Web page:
The authors in this publication conducted a milestone survival analysis with a minimum follow-up of 5 years and they noted that the 5-year survival rate doubled and was 18.2% for patients treated with YERVOY® plus Dacarbazine versus 8.8% for patients treated with placebo plus Dacarbazine (P=0.002). The plateau in the survival curve began at approximately 3 years. In patients who survived at least 5 years and continued maintenance YERVOY®, grade 3 or 4 immune-related adverse events were observed exclusively in the skin. Based on these findings, it was concluded that patients treated with YERVOY® for advanced melanoma, continue to respond following a period of stable disease and these ongoing and durable responses may contribute to long term survival in some patients. Five-Year Survival Rates for Treatment-Naive Patients With Advanced Melanoma Who Received Ipilimumab Plus Dacarbazine in a Phase III Trial. Maio M, Grob J, Aamdal S, et al. J Clin Oncol 2015;33: 1191-1196

Oral Bisphosphonates May Decrease the Risk of Postmenopausal Endometrial Cancer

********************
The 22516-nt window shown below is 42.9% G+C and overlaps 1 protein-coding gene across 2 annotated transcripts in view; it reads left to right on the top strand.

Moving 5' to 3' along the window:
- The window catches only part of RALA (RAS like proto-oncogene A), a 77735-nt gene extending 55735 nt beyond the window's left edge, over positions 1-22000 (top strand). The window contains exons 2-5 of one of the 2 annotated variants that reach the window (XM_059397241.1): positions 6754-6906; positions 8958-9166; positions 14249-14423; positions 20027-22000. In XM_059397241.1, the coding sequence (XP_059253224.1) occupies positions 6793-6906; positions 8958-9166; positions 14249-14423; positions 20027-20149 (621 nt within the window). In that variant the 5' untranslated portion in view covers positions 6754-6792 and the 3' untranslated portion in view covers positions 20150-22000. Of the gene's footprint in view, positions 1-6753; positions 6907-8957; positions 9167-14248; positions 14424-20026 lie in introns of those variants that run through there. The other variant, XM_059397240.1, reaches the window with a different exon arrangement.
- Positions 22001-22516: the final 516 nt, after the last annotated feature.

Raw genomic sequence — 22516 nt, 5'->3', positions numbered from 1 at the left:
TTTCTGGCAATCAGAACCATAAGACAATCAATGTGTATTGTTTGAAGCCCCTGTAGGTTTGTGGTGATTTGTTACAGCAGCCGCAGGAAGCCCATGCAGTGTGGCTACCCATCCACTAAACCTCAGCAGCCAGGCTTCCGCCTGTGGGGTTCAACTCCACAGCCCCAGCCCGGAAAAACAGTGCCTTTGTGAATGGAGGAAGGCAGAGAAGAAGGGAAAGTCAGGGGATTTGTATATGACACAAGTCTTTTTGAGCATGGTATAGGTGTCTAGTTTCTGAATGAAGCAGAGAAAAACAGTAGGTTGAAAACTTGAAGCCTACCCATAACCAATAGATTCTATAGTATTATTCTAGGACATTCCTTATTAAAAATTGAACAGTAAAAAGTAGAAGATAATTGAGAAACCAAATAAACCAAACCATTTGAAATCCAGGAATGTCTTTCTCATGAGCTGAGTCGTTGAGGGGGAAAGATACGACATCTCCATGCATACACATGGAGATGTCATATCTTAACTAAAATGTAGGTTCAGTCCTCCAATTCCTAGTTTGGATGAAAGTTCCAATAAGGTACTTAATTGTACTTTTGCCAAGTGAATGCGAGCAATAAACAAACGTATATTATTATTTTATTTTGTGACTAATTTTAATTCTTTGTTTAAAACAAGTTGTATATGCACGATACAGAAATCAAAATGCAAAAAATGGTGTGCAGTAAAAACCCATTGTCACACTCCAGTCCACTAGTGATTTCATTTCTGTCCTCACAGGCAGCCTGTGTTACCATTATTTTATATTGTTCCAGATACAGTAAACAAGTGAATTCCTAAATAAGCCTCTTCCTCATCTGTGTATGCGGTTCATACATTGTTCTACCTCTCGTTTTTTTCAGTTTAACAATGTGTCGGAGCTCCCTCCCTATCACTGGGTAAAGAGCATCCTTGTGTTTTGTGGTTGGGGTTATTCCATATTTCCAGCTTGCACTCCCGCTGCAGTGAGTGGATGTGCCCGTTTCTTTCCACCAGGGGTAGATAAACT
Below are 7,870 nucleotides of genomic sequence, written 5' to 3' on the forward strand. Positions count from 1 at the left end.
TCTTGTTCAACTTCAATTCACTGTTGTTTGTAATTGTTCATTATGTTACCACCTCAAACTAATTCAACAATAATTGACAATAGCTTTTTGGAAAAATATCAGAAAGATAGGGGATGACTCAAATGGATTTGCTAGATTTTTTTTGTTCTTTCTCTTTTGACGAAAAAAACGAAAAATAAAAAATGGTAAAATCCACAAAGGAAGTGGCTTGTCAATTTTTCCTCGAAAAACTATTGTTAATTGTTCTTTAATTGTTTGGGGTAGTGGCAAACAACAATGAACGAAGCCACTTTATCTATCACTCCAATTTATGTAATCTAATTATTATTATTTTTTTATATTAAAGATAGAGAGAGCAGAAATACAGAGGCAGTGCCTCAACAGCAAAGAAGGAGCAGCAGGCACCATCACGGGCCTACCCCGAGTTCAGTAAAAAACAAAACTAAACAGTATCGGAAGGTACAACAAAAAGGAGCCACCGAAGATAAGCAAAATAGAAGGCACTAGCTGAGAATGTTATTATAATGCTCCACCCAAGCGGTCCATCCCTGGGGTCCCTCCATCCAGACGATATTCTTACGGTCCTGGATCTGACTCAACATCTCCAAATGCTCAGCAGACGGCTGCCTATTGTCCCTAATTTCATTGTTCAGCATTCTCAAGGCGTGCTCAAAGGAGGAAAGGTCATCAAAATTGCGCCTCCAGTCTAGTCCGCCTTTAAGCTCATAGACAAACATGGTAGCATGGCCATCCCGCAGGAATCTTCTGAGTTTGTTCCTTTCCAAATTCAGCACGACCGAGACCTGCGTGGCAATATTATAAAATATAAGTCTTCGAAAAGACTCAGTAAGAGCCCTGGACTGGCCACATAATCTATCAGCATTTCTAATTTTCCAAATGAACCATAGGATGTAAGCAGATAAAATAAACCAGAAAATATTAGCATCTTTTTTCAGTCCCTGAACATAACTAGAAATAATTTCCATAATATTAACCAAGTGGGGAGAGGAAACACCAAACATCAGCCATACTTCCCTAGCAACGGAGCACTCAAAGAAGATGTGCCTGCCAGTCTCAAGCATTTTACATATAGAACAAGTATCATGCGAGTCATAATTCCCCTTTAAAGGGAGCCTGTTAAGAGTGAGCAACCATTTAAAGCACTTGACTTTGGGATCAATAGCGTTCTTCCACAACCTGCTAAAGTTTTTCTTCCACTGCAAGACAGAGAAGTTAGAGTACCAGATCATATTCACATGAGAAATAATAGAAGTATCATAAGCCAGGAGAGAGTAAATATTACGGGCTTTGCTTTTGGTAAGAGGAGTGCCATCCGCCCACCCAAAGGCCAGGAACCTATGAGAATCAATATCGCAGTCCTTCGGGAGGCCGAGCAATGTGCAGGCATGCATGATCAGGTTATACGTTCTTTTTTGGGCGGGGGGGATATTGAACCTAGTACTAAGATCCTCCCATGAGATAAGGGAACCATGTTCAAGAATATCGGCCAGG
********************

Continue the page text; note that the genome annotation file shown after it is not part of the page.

SUMMARY: Cancer of the endometrium is the most common cancer of the female reproductive organs in the United States. The American Cancer Society estimates that for 2015, about 54,870 new cases of cancer of the body of the uterus will be diagnosed and 10,170 women will die of the disease. Risk factors include age, factors that influence hormone levels such as obesity and estrogen replacement therapy, family history, diet and exercise, drugs such as Tamoxifen, etc. Bisphosphonates such as DIDRONEL® (Etidronate) have been available in the US since the late 1970’s. Bisphosphonates inhibit bone resorption (loss of bone mass) and are indicated for the treatment of osteoporosis and related diseases. The risk of fractures in postmenopausal women with osteoporosis is significantly reduced with the use of bisphosphonates. Several bisphosphonate derivatives have been developed for the treatment of osteoporosis. Aminobisphosphonates such as AREDIA® (Pamidronate) and ZOMETA® (Zoledronic acid) are an integral part of patient management in oncology practice, when bone metastases are initially diagnosed and may have cytostatic, proapoptotic, and antimetastatic properties. An estimated 14.7 million prescriptions for oral bisphosphonates were dispensed in U.S. retail pharmacies in 2012. Previously published studies have shown an inverse relationship between bisphosphonate use and breast cancer risk. Endometrial cancers which are hormone mediated, share risk factors with breast cancer and women with a history of fractures have a lower risk of endometrial cancers. The association between bisphosphonate use and endometrial cancer has remained unclear except for a few, small retrospective studies, which have shown an inverse relationship. To further explore this observation, the authors conducted a large prospective study which included 89,918 postmenopausal women participating in the Women’s Health Initiative (WHI). Following a health information interview conducted at baseline, the use of bisphosphonate was ascertained at baseline and over the follow up period. All women had an intact uterus at the time of enrollment and the most common type of bisphosphonate used was FOSAMAX® (Alendronate). During the study median follow up of 12.5 years, 1,123 women were diagnosed with incident invasive endometrial cancer. Ever use of bisphosphonates was inversely associated with age-adjusted endometrial cancer risk (HR=0.76; P=0.01). There was no evidence of statistically significant interactions with age at baseline, BMI (Body Mass Index), or hip fracture probability score. In this large prospective cohort of postmenopausal women, the authors concluded that bisphosphonate use was associated with a statistically significant reduction in endometrial cancer risk, in postmenopausal women. Oral Bisphosphonate Use and Risk of Postmenopausal Endometrial Cancer. Newcomb PA, Passarelli MN, Phipps AI, et al. J Clin Oncol 2015; 33: 1186-1190